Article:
PHIL 301 Intermediate Topics: Philosophy of Education is a survey of prominent perspectives in the history of educational thought from Plato to the present day. The primary task of the course is to develop one’s own philosophy of education based on what we learn from the readings as well as from each other in class discussions.
The structure of the course follows, more or less, the three principal subject matters of philosophy. In the first unit, we will discuss educational metaphysics. Education, in this context, operates primarily as a mechanism geared to the transformation of “social reality”—i.e. surmounting morally suspect political scenarios via pedagogy, curriculum, and policy. The second unit focuses on epistemology, and here we’ll discuss the nature of learning, empiricism in the classroom, and the perils of indoctrination, among other things. In the final unit, the focus will be ethics construed broadly as the investigation of the good life and how we treat others. In particular, we’ll address the role education plays specifically in the pursuit happiness and being a good person.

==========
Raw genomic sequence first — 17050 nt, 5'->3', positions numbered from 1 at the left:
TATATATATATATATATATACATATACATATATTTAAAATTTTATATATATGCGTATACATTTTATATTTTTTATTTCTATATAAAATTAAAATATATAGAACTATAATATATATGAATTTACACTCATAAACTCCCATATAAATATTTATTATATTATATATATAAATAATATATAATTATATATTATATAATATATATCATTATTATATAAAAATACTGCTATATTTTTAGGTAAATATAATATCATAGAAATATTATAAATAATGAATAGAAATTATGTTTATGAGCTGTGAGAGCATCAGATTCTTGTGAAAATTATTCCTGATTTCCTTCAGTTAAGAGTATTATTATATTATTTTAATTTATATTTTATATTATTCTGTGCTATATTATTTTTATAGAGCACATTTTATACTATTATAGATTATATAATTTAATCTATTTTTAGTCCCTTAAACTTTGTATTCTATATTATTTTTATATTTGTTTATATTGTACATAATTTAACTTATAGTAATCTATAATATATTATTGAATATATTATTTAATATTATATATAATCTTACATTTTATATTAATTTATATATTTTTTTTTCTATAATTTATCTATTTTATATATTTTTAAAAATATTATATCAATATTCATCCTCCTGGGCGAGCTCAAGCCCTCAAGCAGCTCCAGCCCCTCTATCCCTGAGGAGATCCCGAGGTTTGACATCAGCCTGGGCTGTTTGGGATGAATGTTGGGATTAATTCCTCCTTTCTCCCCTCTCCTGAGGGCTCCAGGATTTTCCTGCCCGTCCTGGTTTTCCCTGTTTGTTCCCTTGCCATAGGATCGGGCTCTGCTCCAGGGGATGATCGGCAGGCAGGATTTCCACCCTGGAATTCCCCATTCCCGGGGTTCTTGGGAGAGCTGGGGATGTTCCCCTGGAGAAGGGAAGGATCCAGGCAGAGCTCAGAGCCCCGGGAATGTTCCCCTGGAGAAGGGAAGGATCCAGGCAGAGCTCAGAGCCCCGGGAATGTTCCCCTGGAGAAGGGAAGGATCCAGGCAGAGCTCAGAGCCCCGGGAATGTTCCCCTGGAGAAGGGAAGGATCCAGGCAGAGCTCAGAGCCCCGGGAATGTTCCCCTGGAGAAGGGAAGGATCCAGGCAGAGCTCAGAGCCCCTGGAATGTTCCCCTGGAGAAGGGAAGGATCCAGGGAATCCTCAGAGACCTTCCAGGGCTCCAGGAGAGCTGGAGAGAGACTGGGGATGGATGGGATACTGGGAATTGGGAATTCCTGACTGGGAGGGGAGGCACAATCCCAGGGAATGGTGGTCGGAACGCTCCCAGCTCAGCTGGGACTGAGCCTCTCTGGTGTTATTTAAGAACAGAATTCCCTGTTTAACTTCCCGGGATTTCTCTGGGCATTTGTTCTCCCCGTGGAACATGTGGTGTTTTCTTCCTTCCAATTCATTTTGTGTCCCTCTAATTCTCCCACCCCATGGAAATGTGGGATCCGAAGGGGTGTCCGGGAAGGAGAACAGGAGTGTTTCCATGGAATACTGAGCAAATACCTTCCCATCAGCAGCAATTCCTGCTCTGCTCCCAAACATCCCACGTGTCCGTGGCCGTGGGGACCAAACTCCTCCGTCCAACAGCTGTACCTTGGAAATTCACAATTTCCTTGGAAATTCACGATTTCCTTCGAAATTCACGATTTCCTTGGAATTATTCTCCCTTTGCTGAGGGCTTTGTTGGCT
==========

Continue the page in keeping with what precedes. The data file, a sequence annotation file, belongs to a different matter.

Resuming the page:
The reading load will be reasonable, often no more than thirty pages per week. There will be writing assignments for most every class which, on the whole, are meant to culminate in a written statement of your philosophy of education. Class time will be spent mostly in small group and whole class discussion (think “seminar” here). There will be occasional lectures as needed, though most of the teaching of the course will take the form of the professor’s and students’ authoritative contributions to class discussion.
TEXT: No Textbook Required – course materials will be available on Canvas.